If you’ve been drinking in the Boulder craft scene for a while, the Stein Brewing Company — located at 2516 49th St., Suite 5 — may seem familiar. And you’d be correct: from January 2013 to August 2018, this was the home of J Wells Brewery.
Located in an industrial garage space and run by Jamie Wells, J Wells Brewery was a proud nano-brewery surrounded by a county’s worth of heavy hitters. And that doesn’t seem to be something the Stein Brewing Company looks to change. As the beer-tender says while pouring a taster of Hop Haze, “Everything’s the same, just a new owner.” Though those new owners took over roughly a year ago, J Wells has formally been re-branded as Stein Brewing Company as of August, complete with a four-barrel brewing system, 10 fermenting vessels, garage locale and all.
Based on what’s brewing — this is small-batch, after all — Stein has 10 beers on tap: five regulars and five specials. As the name denotes, the regulars lean toward German origin: Rye Kölsch, brilliantly clear with a goldenrod color, clean nose and just enough chewy cereal grain underneath a crisp finish; Hefeweizen, golden and hazy in appearance, banana and clove in taste with an attractive stream of carbonation reminiscent of Champagne; Red IPA, smoky and leathery; P.G. IPA; and Rye IPA — more on those two later.
Currently in the specialty column are Dunkelweissen, sporting more banana than chocolate, a boozy Wheatwine Ale, which is both syrupy sweet and granola-y chewy; Lights Out Stout, a big and roasty imperial stout; and Hop Haze IPA, a throwback to the J Wells days.
Unsurprisingly, IPAs are the best beers in Stein Brewing’s catalog. P.G. IPA — formerly known as Pleasant Gentleman — is a standard West Coast style: brilliant in appearance, clean in flavor with a solid hop profile.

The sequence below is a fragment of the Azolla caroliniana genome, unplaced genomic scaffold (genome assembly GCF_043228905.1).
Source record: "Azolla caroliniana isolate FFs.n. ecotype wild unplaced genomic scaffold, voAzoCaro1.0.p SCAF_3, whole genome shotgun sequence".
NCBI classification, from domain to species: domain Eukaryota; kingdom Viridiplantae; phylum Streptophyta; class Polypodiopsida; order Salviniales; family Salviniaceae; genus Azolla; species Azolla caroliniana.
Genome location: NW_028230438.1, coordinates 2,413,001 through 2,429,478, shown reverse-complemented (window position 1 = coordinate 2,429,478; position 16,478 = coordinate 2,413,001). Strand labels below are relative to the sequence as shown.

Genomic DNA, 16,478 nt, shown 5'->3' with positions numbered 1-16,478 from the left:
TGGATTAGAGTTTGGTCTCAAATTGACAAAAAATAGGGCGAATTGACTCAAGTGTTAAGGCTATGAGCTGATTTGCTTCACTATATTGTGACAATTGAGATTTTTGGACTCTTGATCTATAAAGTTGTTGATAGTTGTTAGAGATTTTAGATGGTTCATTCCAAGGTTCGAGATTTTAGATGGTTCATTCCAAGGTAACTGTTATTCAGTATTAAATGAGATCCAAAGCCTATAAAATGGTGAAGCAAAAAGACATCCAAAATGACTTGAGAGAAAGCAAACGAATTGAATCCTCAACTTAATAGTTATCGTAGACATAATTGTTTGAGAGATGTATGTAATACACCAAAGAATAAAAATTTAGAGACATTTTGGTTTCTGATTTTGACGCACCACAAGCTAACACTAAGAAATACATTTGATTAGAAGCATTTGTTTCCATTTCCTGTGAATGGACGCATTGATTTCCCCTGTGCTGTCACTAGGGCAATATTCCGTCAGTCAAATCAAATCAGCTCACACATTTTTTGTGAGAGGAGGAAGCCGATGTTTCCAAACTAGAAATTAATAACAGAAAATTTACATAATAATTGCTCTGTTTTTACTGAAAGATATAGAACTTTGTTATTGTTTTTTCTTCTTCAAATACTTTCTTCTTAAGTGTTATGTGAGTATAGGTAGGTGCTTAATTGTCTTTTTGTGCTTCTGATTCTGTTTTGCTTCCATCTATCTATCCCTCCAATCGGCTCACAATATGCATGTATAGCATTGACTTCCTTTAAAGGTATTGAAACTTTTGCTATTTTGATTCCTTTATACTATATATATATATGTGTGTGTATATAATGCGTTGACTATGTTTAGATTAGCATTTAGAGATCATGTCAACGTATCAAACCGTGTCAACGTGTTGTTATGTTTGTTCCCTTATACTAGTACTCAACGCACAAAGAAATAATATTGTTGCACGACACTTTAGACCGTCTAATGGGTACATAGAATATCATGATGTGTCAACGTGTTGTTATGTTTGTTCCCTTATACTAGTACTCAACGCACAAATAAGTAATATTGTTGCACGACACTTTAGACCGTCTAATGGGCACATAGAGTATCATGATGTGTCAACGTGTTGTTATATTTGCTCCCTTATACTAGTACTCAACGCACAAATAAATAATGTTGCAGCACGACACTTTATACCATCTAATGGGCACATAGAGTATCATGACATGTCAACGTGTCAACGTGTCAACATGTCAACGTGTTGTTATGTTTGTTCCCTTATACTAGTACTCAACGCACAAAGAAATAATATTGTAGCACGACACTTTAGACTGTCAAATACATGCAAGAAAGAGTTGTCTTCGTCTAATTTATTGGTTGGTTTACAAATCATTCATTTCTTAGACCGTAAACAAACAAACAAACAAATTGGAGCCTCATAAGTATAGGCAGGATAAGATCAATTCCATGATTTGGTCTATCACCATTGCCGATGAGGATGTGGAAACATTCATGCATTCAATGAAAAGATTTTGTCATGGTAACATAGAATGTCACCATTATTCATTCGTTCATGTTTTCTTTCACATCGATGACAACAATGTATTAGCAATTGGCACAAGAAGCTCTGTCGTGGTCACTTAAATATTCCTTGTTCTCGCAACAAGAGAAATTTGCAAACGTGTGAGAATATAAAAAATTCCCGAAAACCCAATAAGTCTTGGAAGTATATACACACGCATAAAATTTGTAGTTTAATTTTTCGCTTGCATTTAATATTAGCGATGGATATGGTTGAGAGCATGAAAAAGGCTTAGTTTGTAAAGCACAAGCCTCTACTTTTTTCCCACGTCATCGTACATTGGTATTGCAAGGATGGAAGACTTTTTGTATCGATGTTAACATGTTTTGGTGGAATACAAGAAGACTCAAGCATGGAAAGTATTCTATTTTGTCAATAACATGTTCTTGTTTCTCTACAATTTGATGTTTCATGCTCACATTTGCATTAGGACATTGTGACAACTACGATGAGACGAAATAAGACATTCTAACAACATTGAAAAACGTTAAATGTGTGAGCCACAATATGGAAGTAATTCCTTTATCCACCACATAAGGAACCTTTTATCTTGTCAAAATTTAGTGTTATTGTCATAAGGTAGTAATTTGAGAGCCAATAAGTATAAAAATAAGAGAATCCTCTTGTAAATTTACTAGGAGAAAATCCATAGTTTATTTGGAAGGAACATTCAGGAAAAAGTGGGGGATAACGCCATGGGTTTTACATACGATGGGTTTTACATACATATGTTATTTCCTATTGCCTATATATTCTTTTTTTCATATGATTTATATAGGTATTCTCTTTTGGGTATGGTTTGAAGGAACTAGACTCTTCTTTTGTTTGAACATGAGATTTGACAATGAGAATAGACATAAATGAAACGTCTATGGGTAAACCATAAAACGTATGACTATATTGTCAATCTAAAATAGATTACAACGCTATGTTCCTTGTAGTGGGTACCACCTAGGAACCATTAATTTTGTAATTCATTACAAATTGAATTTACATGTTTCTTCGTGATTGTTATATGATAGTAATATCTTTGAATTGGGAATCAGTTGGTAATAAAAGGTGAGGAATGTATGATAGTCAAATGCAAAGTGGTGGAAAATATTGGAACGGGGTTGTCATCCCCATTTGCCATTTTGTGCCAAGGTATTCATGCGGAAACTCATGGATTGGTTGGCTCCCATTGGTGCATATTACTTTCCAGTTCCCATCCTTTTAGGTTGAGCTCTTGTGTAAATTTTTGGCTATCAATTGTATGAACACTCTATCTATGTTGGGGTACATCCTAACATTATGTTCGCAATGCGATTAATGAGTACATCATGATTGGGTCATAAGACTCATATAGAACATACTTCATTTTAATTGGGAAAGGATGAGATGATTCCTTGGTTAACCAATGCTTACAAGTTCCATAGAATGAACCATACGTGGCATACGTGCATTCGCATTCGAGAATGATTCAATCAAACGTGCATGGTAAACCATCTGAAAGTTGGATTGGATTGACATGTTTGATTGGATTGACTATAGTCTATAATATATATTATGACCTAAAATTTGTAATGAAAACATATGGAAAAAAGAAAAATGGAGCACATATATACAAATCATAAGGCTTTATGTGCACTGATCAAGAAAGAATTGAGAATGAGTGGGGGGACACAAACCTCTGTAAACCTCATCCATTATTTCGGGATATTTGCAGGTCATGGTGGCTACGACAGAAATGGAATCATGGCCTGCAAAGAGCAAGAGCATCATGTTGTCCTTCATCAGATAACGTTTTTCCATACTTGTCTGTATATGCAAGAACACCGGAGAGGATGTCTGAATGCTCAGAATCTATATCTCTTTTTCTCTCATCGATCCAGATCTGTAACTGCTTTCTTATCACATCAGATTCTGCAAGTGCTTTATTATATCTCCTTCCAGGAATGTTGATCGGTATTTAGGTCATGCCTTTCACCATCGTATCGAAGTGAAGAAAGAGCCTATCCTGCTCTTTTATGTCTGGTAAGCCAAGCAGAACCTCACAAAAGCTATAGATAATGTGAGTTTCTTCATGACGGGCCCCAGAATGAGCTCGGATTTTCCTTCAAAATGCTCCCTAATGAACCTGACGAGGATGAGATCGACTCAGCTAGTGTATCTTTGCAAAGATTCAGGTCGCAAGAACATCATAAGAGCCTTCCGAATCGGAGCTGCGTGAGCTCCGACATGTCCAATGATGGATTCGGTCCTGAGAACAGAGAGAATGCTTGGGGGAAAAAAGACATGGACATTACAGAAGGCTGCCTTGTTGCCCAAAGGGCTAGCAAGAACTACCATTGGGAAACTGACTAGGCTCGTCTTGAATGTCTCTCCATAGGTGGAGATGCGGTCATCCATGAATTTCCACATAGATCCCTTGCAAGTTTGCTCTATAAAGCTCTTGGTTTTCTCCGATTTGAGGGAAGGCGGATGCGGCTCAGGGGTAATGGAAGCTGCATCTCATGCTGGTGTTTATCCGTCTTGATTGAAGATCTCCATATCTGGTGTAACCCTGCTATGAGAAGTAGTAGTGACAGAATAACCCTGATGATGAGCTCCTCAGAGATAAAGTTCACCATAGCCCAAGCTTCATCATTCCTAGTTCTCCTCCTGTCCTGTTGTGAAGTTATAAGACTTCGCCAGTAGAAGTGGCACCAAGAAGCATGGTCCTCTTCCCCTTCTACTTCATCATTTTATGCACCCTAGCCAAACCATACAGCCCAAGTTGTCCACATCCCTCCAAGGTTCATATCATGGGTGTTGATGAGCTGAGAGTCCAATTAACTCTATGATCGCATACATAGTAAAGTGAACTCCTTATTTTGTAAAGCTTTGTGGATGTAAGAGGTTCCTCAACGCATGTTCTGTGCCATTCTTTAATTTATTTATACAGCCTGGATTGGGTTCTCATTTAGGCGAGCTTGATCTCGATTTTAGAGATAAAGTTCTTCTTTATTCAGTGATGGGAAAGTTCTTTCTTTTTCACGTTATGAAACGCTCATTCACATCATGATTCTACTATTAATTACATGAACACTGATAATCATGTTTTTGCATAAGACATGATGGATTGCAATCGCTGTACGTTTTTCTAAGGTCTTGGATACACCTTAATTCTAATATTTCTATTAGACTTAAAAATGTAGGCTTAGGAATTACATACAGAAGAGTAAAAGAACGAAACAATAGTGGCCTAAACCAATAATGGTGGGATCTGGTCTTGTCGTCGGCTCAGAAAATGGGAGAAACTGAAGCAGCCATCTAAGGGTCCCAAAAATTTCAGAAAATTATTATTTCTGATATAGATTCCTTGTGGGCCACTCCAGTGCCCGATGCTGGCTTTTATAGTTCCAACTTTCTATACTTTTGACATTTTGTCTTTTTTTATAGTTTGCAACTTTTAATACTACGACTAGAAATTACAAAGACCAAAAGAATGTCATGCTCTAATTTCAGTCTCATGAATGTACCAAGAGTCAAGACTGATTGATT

Rye IPA, probably Stein’s best, adds 40 percent rye malt and flaked rye to the grain bill to give the beer a little more complexity. The appearance is cloudy yellow with a sticky lacing down the glass. The nose is inviting: musty in a damp woodsy kind of way, dank in a not-quite-hemp/not-quite-not sort of way. The flavor highlights lupulin with a touch of burn in the back and a hint of astringency in the finish. It’s a beer that doesn’t try to trick you: you’re drinking IPA all the way down.
But if you still need to take it up a tick, Hop Haze is the brewery’s version of an Imperial IPA, big and boozy with a hint of honey on the finish. Yeah, it’s sweet, but with 120 international bittering units, there is a bit of a balance to the beast.
Fare thee well, J Wells, and welcome Stein Brewing. Yes, the name has changed, but the drinking remains more or less the same.
On tap: Stein Brewing Company, 2516 49th St., Suite 5, Boulder, stein-brewing.com